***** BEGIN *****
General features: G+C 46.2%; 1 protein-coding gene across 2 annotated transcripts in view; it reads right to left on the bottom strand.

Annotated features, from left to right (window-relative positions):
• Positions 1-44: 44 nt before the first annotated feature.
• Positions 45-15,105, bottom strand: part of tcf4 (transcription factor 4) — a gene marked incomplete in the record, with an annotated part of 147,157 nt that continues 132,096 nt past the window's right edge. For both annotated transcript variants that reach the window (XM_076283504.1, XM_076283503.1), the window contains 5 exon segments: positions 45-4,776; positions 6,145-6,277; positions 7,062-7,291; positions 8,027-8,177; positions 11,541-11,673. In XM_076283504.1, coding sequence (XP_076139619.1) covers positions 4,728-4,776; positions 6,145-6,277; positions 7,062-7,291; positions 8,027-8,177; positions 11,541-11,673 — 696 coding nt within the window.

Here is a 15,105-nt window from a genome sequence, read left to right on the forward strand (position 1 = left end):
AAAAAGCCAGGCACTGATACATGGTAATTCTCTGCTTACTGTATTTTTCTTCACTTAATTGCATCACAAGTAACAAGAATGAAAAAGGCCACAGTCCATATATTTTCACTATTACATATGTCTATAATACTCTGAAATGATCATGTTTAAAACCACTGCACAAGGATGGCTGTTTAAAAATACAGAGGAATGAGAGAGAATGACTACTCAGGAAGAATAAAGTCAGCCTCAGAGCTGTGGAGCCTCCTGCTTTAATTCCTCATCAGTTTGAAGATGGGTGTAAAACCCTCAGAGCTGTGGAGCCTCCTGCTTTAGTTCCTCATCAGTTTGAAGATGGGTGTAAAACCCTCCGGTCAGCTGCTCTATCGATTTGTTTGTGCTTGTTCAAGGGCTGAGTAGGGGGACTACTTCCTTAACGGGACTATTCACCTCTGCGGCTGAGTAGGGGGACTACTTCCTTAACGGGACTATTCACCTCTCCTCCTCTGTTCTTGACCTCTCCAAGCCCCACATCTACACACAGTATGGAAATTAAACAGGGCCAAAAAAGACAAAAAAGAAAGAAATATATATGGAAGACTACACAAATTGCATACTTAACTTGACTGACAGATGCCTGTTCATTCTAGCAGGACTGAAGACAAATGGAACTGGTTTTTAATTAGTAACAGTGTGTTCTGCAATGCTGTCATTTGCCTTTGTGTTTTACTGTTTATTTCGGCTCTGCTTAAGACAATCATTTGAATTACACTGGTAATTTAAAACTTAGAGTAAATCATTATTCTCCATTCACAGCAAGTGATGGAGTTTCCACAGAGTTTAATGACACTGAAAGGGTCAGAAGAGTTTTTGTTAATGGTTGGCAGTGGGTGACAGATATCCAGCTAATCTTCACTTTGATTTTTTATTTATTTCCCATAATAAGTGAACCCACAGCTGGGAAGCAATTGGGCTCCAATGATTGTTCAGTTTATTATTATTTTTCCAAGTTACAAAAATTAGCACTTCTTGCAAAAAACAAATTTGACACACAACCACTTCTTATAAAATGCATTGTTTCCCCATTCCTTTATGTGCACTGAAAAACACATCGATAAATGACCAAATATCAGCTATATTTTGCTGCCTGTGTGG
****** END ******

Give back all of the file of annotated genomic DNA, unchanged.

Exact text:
General features: G+C 46.2%; 1 protein-coding gene across 2 annotated transcripts in view; it reads right to left on the bottom strand.

Annotated features, from left to right (window-relative positions):
• Positions 1-44: 44 nt before the first annotated feature.
• Positions 45-15,105, bottom strand: part of tcf4 (transcription factor 4) — a gene marked incomplete in the record, with an annotated part of 147,157 nt that continues 132,096 nt past the window's right edge. For both annotated transcript variants that reach the window (XM_076283504.1, XM_076283503.1), the window contains 5 exon segments: positions 45-4,776; positions 6,145-6,277; positions 7,062-7,291; positions 8,027-8,177; positions 11,541-11,673. In XM_076283504.1, coding sequence (XP_076139619.1) covers positions 4,728-4,776; positions 6,145-6,277; positions 7,062-7,291; positions 8,027-8,177; positions 11,541-11,673 — 696 coding nt within the window.

Here is a 15,105-nt window from a genome sequence, read left to right on the forward strand (position 1 = left end):
AAAAAGCCAGGCACTGATACATGGTAATTCTCTGCTTACTGTATTTTTCTTCACTTAATTGCATCACAAGTAACAAGAATGAAAAAGGCCACAGTCCATATATTTTCACTATTACATATGTCTATAATACTCTGAAATGATCATGTTTAAAACCACTGCACAAGGATGGCTGTTTAAAAATACAGAGGAATGAGAGAGAATGACTACTCAGGAAGAATAAAGTCAGCCTCAGAGCTGTGGAGCCTCCTGCTTTAATTCCTCATCAGTTTGAAGATGGGTGTAAAACCCTCAGAGCTGTGGAGCCTCCTGCTTTAGTTCCTCATCAGTTTGAAGATGGGTGTAAAACCCTCCGGTCAGCTGCTCTATCGATTTGTTTGTGCTTGTTCAAGGGCTGAGTAGGGGGACTACTTCCTTAACGGGACTATTCACCTCTGCGGCTGAGTAGGGGGACTACTTCCTTAACGGGACTATTCACCTCTCCTCCTCTGTTCTTGACCTCTCCAAGCCCCACATCTACACACAGTATGGAAATTAAACAGGGCCAAAAAAGACAAAAAAGAAAGAAATATATATGGAAGACTACACAAATTGCATACTTAACTTGACTGACAGATGCCTGTTCATTCTAGCAGGACTGAAGACAAATGGAACTGGTTTTTAATTAGTAACAGTGTGTTCTGCAATGCTGTCATTTGCCTTTGTGTTTTACTGTTTATTTCGGCTCTGCTTAAGACAATCATTTGAATTACACTGGTAATTTAAAACTTAGAGTAAATCATTATTCTCCATTCACAGCAAGTGATGGAGTTTCCACAGAGTTTAATGACACTGAAAGGGTCAGAAGAGTTTTTGTTAATGGTTGGCAGTGGGTGACAGATATCCAGCTAATCTTCACTTTGATTTTTTATTTATTTCCCATAATAAGTGAACCCACAGCTGGGAAGCAATTGGGCTCCAATGATTGTTCAGTTTATTATTATTTTTCCAAGTTACAAAAATTAGCACTTCTTGCAAAAAACAAATTTGACACACAACCACTTCTTATAAAATGCATTGTTTCCCCATTCCTTTATGTGCACTGAAAAACACATCGATAAATGACCAAATATCAGCTATATTTTGCTGCCTGTGTGG